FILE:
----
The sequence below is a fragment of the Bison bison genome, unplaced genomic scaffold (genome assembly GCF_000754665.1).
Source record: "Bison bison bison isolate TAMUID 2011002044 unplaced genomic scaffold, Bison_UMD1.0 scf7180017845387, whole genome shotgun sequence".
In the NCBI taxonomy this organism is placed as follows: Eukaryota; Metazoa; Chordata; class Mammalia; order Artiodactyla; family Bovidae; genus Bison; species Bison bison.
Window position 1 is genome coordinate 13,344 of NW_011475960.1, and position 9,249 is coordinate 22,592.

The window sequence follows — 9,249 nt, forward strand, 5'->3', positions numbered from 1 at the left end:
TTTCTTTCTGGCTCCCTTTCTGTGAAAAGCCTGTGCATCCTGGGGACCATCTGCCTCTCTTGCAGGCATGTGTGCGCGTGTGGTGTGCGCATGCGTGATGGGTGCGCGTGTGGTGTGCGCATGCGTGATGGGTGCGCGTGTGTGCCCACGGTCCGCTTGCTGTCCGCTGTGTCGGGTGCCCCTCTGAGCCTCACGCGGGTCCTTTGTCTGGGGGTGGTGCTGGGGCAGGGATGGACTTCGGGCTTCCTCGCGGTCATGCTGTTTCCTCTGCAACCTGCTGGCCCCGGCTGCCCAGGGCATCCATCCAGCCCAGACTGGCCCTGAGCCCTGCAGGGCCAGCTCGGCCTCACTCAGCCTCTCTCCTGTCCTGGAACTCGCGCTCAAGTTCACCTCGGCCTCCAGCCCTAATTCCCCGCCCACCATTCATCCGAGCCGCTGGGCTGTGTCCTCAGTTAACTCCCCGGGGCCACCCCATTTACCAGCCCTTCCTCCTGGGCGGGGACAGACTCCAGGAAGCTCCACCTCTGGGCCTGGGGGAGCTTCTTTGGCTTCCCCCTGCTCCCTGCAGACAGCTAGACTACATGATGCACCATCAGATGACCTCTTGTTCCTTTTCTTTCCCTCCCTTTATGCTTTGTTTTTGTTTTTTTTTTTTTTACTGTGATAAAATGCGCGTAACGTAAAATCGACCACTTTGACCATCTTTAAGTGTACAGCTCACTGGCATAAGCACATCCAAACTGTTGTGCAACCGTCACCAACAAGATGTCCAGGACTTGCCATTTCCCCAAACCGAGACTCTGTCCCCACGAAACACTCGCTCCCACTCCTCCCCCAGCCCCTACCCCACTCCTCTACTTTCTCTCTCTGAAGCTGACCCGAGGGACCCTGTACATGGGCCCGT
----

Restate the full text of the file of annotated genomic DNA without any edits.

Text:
The sequence below is a fragment of the Bison bison genome, unplaced genomic scaffold (genome assembly GCF_000754665.1).
Source record: "Bison bison bison isolate TAMUID 2011002044 unplaced genomic scaffold, Bison_UMD1.0 scf7180017845387, whole genome shotgun sequence".
In the NCBI taxonomy this organism is placed as follows: Eukaryota; Metazoa; Chordata; class Mammalia; order Artiodactyla; family Bovidae; genus Bison; species Bison bison.
Window position 1 is genome coordinate 13,344 of NW_011475960.1, and position 9,249 is coordinate 22,592.

The window sequence follows — 9,249 nt, forward strand, 5'->3', positions numbered from 1 at the left end:
TTTCTTTCTGGCTCCCTTTCTGTGAAAAGCCTGTGCATCCTGGGGACCATCTGCCTCTCTTGCAGGCATGTGTGCGCGTGTGGTGTGCGCATGCGTGATGGGTGCGCGTGTGGTGTGCGCATGCGTGATGGGTGCGCGTGTGTGCCCACGGTCCGCTTGCTGTCCGCTGTGTCGGGTGCCCCTCTGAGCCTCACGCGGGTCCTTTGTCTGGGGGTGGTGCTGGGGCAGGGATGGACTTCGGGCTTCCTCGCGGTCATGCTGTTTCCTCTGCAACCTGCTGGCCCCGGCTGCCCAGGGCATCCATCCAGCCCAGACTGGCCCTGAGCCCTGCAGGGCCAGCTCGGCCTCACTCAGCCTCTCTCCTGTCCTGGAACTCGCGCTCAAGTTCACCTCGGCCTCCAGCCCTAATTCCCCGCCCACCATTCATCCGAGCCGCTGGGCTGTGTCCTCAGTTAACTCCCCGGGGCCACCCCATTTACCAGCCCTTCCTCCTGGGCGGGGACAGACTCCAGGAAGCTCCACCTCTGGGCCTGGGGGAGCTTCTTTGGCTTCCCCCTGCTCCCTGCAGACAGCTAGACTACATGATGCACCATCAGATGACCTCTTGTTCCTTTTCTTTCCCTCCCTTTATGCTTTGTTTTTGTTTTTTTTTTTTTTACTGTGATAAAATGCGCGTAACGTAAAATCGACCACTTTGACCATCTTTAAGTGTACAGCTCACTGGCATAAGCACATCCAAACTGTTGTGCAACCGTCACCAACAAGATGTCCAGGACTTGCCATTTCCCCAAACCGAGACTCTGTCCCCACGAAACACTCGCTCCCACTCCTCCCCCAGCCCCTACCCCACTCCTCTACTTTCTCTCTCTGAAGCTGACCCGAGGGACCCTGTACATGGGCCCGT